The pre-existing bias from the panel was incredible. The voices of the public who tried to contribute any alternative point of view were being ignored. About the only thing that was semi-reasonable was that they acknowledged that the risks of repeat cesarean increase with each one - but my cynical side sees this as being a method of bringing those of us who want large families into line with the ZPG crowd.
An acquaintance of mine who attended sent out the following email.
The passionate voices of professionals and consumers were effective at representing the alternative viewpoint from the audience, but we were unable to sway the panel away from its obvious biases, nor really even enlighten them that they were biased in the first place.
The final conclusions were actually reasonable, if you sift through the rhetoric and questionable "science" (ie., biased studies). Granted, the scientific literature is full of bad studies that say crazy things like breastfeeding rates at 3 months postpartum are the same for c/s (cesarean section) and svd (spontaneous vaginal delivery)women. Much of the Listening to Women data was conveniently dismissed as unscientific. In cases where svd safety clearly outweighs surgical birth (such as in the category of surgical complications), the evidence was framed in such a way that it recommended scheduled section over emergency section, even to the extreme implication that attempting vaginal birth is so strongly associated with emergency sections that it is reasonable to compare the safety data of attempted vaginal birth to scheduled sections.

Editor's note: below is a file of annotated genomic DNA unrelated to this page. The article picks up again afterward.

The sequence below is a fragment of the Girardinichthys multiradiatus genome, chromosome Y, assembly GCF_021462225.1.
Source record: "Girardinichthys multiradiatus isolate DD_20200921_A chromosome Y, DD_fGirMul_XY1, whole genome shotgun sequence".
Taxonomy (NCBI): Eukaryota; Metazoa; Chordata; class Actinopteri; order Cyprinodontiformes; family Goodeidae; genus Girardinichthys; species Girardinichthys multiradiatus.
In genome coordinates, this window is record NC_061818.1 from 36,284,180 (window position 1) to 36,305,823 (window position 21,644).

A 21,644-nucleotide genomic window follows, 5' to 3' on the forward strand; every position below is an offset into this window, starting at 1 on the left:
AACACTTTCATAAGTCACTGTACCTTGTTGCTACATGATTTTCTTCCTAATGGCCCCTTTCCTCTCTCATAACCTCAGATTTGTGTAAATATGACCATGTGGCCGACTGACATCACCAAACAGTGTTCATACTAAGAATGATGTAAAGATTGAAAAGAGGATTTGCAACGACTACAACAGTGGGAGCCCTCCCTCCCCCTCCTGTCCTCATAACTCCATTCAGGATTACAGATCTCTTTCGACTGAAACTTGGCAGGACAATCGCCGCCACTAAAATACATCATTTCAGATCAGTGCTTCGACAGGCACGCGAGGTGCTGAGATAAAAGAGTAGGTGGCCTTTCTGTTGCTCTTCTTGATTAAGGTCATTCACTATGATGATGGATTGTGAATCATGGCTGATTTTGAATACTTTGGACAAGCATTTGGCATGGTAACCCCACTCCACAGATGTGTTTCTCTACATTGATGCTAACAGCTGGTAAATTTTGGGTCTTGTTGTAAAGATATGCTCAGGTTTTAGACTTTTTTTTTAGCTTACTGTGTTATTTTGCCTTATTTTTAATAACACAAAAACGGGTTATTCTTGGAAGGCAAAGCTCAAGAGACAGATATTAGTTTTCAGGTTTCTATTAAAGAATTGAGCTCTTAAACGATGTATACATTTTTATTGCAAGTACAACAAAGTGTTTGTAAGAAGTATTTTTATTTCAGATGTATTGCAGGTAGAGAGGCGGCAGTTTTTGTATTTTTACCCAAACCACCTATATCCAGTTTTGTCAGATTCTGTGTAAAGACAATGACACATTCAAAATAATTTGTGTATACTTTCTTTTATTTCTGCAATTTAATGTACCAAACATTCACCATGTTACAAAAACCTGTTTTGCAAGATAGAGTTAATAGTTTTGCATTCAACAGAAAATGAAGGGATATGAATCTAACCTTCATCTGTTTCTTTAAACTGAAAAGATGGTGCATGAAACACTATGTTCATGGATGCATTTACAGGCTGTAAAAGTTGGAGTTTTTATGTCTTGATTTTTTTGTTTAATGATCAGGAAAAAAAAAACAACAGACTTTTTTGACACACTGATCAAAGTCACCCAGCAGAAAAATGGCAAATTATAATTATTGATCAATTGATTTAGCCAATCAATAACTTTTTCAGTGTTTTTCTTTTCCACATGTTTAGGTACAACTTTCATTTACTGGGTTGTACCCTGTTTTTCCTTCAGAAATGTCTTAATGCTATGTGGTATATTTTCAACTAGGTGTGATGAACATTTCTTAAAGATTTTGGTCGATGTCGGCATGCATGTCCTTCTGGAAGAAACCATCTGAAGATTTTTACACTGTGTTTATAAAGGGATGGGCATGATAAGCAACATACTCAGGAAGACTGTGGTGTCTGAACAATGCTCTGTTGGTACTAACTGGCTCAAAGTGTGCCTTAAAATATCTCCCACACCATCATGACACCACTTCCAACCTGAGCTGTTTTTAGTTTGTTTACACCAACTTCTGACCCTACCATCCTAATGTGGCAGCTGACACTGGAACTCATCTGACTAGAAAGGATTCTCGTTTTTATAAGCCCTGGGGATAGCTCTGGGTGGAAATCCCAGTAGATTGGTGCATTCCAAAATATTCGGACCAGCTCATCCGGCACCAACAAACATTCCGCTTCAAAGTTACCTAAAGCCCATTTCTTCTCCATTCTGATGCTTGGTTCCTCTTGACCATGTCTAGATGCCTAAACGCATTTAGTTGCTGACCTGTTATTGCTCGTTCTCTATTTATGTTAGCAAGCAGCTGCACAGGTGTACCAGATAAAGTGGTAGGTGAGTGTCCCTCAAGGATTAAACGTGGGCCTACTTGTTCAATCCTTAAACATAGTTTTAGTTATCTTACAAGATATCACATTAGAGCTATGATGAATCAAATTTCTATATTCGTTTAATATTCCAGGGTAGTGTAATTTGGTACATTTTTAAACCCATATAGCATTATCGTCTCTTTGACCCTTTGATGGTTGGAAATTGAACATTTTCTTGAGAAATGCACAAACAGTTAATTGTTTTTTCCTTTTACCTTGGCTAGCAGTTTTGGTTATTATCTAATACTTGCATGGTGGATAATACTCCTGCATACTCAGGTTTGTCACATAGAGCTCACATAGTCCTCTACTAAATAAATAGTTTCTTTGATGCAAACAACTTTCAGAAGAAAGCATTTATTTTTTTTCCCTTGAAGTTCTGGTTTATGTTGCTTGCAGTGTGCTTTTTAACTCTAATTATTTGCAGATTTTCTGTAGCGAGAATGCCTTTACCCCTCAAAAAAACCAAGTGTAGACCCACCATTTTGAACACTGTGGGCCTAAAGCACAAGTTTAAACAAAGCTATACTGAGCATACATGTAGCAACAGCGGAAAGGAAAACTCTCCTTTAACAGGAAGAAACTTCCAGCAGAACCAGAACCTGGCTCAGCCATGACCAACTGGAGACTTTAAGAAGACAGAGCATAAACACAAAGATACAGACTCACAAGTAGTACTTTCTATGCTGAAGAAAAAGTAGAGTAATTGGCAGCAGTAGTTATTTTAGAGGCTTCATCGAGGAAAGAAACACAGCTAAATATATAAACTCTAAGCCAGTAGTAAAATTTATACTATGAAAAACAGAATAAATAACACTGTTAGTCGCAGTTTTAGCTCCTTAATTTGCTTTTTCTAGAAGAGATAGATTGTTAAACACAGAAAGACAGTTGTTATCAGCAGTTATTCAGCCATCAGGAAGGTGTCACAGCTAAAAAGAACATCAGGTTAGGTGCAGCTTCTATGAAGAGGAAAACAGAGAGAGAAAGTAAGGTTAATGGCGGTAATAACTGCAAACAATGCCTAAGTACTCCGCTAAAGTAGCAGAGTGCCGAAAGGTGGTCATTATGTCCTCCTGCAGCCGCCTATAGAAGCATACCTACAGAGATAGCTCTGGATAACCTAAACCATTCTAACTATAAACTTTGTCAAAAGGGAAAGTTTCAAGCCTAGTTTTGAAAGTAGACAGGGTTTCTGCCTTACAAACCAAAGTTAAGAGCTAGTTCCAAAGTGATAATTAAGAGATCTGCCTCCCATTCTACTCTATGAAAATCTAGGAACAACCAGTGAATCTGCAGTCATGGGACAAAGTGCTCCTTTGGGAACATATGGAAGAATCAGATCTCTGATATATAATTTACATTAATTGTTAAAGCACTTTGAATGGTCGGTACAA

Actually, in most cases they classified the available data in studies as "weak evidence" - however, not surprisingly, the "scientific" data presented on each of the following parameters FAVORED SCHEDULED SECTIONS: mortality, infection, hemorrhage/transfusion, anesthetic complications, infection, hysterectomy, thromboembolism, breastfeeding rates, postpartum pain, psychological outcomes/PPD. Sometimes the comparison was against attempted vaginal birth, other times it was between scheduled and unscheduled sections (such as surgical complications).
In cases where the evidence would unquestioningly favor svd, they used comparisons between scheduled and unscheduled sections, equating attempted vaginal birth with emergency sections, so that it ALWAYS favored scheduling sections. It was then implied by extrapolation that scheduled sections on request are safer than any other form of birth. By the way, the only outcome that favored svd over sections (with moderate evidence, too) is maternal length of stay. I couldn't believe what I was hearing!
Unfortunately, I don't think they every really got it that their premise and assumptions are wrong. It was exasperating to find that the entire community of NIH scientists are woefully unaware of world (and US) literature on best practices (ie, low intervention = midwifery practices).